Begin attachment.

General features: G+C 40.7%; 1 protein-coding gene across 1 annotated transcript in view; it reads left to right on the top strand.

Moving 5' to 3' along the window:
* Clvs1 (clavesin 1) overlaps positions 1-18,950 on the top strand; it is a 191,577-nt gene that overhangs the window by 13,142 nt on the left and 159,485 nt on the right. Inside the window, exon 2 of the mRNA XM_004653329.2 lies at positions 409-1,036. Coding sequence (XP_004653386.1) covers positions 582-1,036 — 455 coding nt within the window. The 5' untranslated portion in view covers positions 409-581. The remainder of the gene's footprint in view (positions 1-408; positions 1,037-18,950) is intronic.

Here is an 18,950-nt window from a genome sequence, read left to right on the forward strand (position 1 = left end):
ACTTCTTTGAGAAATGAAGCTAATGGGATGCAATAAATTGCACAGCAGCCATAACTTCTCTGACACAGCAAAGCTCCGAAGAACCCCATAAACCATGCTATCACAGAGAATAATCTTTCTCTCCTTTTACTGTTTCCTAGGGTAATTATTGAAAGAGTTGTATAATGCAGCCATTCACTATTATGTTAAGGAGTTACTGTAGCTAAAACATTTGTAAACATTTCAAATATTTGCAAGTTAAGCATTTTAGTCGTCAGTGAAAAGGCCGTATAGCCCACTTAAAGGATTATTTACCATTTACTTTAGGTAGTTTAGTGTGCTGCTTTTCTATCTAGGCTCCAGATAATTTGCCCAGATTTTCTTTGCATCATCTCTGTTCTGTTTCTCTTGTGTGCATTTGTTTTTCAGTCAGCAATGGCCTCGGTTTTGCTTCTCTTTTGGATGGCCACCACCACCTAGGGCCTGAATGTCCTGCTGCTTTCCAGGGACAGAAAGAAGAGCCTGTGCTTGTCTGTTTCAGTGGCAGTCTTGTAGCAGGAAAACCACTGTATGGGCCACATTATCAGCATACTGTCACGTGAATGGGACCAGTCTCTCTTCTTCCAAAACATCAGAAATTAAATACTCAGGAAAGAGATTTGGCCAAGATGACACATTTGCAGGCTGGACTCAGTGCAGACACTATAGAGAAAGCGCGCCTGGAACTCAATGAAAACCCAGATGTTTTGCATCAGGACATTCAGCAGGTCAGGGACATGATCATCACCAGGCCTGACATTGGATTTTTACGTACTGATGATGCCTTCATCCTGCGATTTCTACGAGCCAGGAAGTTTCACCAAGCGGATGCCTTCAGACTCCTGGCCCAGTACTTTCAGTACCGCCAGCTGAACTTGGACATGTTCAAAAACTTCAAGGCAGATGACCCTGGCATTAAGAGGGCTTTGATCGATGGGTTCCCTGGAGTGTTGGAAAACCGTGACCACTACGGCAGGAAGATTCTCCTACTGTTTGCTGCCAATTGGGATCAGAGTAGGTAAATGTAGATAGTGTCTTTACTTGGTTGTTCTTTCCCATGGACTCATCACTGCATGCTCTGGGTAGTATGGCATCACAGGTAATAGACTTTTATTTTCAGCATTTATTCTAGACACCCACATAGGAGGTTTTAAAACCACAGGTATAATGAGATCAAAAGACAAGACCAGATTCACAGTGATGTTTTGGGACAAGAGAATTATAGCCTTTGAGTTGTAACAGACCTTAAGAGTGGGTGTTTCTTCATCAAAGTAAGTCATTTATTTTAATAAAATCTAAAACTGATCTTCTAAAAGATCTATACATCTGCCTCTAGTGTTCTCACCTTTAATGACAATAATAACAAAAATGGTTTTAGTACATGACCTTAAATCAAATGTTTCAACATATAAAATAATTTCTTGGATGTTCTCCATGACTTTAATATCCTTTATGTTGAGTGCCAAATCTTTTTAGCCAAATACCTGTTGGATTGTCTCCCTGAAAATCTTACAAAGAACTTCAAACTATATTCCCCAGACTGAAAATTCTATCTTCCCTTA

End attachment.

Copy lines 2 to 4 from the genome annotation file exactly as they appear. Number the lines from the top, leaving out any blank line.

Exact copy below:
Moving 5' to 3' along the window:
* Clvs1 (clavesin 1) overlaps positions 1-18,950 on the top strand; it is a 191,577-nt gene that overhangs the window by 13,142 nt on the left and 159,485 nt on the right. Inside the window, exon 2 of the mRNA XM_004653329.2 lies at positions 409-1,036. Coding sequence (XP_004653386.1) covers positions 582-1,036 — 455 coding nt within the window. The 5' untranslated portion in view covers positions 409-581. The remainder of the gene's footprint in view (positions 1-408; positions 1,037-18,950) is intronic.

Here is an 18,950-nt window from a genome sequence, read left to right on the forward strand (position 1 = left end):